A woman who was kidnapped days after her birth over two decades ago asked a judge to decrease her kidnapper’s prison sentence. Kamiyah Mobley’s plea to the court comes after her convicted kidnapper, Gloria Williams, asked a judge to decrease her sentence, according to Action News Jax. Her request, however, was turned down.
Williams was sentenced to 18 years in prison in 2018 for kidnapping Mobley in 1998 in a Florida hospital. Williams allegedly pretended to be a nurse and kidnapped Mobley just hours after her biological mother gave birth to her. She escaped to South Carolina with the baby and raised the victim as her own daughter. Williams’ name was likewise altered to Alexis Manigo.
Officials tracked Mobley to a location in Walterboro, South Carolina in 2017 after receiving reports from the National Center for Missing and Exploited Children. Despite the fact that Mobley’s date of birth matched that of the victim they were looking for, officials discovered she had a different name and that her documents were forged. Officials were able to confirm Mobley’s true identity through DNA testing.
Mobley has since reconnected with her birth parents. In a letter to the court in September 2021, Mobley stated that she still considers Williams to be her mother. “Because of everything my mother gave me, I have a well-rounded existence and am an independent, college-educated, and genuinely spiritual person.” According to Action News Jax, she wrote, “I am completely aware of how our lives came to be, what they are, and how my mother came to be my mother.”
“I understand that none of this changes the realities of the past, and it in no way excuses my mother’s conduct,” Mobley continued. “I beg the court’s forgiveness and mercy because I need my mum back,” she continued.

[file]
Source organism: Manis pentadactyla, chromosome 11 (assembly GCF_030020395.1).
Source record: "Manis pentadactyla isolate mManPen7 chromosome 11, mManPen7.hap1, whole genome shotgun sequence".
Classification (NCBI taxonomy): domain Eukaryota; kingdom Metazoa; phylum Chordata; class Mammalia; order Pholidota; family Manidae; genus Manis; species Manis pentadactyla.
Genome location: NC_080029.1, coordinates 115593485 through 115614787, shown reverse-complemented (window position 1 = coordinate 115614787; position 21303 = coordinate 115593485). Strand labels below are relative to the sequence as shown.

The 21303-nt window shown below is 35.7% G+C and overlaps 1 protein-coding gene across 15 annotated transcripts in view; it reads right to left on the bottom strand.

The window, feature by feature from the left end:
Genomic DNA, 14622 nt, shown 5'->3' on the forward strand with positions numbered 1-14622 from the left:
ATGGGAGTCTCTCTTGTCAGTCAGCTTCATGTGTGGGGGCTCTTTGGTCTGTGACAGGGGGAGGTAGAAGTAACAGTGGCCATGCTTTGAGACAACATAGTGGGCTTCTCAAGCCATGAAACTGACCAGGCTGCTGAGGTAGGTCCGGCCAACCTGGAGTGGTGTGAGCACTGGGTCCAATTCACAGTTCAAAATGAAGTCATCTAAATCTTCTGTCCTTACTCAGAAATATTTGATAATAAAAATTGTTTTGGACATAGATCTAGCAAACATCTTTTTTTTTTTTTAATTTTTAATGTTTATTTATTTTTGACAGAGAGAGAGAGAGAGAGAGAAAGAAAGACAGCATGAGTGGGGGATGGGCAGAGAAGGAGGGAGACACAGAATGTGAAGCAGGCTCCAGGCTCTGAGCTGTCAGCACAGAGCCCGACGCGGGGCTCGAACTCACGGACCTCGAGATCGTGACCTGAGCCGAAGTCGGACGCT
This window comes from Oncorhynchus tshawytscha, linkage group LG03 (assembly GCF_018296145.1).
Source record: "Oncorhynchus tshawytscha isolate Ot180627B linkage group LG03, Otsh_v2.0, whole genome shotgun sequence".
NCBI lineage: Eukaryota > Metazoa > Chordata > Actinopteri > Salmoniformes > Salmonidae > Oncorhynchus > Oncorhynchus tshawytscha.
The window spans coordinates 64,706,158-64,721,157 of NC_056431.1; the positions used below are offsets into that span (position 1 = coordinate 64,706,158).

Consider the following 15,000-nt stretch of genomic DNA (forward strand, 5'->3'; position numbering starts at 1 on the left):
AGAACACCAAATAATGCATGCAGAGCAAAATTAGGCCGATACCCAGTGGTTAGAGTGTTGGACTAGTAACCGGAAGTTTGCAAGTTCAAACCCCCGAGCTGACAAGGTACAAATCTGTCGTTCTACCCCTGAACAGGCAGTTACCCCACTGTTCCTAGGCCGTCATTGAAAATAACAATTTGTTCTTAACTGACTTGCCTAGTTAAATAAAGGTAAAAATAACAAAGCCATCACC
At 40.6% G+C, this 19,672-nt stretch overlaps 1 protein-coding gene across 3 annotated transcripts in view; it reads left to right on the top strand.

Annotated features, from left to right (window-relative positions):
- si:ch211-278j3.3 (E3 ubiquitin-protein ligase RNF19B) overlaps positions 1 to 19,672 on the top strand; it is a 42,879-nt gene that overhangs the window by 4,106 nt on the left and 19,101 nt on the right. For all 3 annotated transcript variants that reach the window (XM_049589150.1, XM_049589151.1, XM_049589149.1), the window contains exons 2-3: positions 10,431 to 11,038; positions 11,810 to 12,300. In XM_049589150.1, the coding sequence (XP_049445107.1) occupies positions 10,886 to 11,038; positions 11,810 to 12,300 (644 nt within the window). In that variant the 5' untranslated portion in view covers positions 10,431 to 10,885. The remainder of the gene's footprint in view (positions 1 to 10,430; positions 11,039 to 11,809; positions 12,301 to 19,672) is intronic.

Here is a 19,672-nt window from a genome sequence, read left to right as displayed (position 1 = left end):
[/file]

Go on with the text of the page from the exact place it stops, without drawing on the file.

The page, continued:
According to court filings, Williams added Mobley’s letter to her application asking the judge to consider reducing her sentence. Williams requested that the court adjust her sentence by allowing her to serve half of it in prison and the other half on felony probation, “or whatever relief this Court deems appropriate,” according to her letter.
Williams also claimed to be a rehabilitated individual who had gone through a faith and character program. She also stated that she was pursuing a Master’s degree in business administration.
“I have had no disciplinary reports of any kind,” Williams added, “and I have maintained an above satisfactory rating by both security and the Department of Corrections in my job assignment performance, which is issued once a month.”
“While I recognize that this in no way absolves me of my actions, I respectfully request that this Court consider modifying/reducing my sentence to a split sentence…”
Williams’ plea, however, was denied by a Duval County Circuit Court judge on Wednesday, according to PennLive.
Judge Jeb Branham said, “The court commends the defendant for her efforts to rehabilitate herself and sympathizes with Ms. Mobley’s position.” “However, even if the motion was filed on time, the court would not find a cause to reverse the decision of the original sentencing judge.”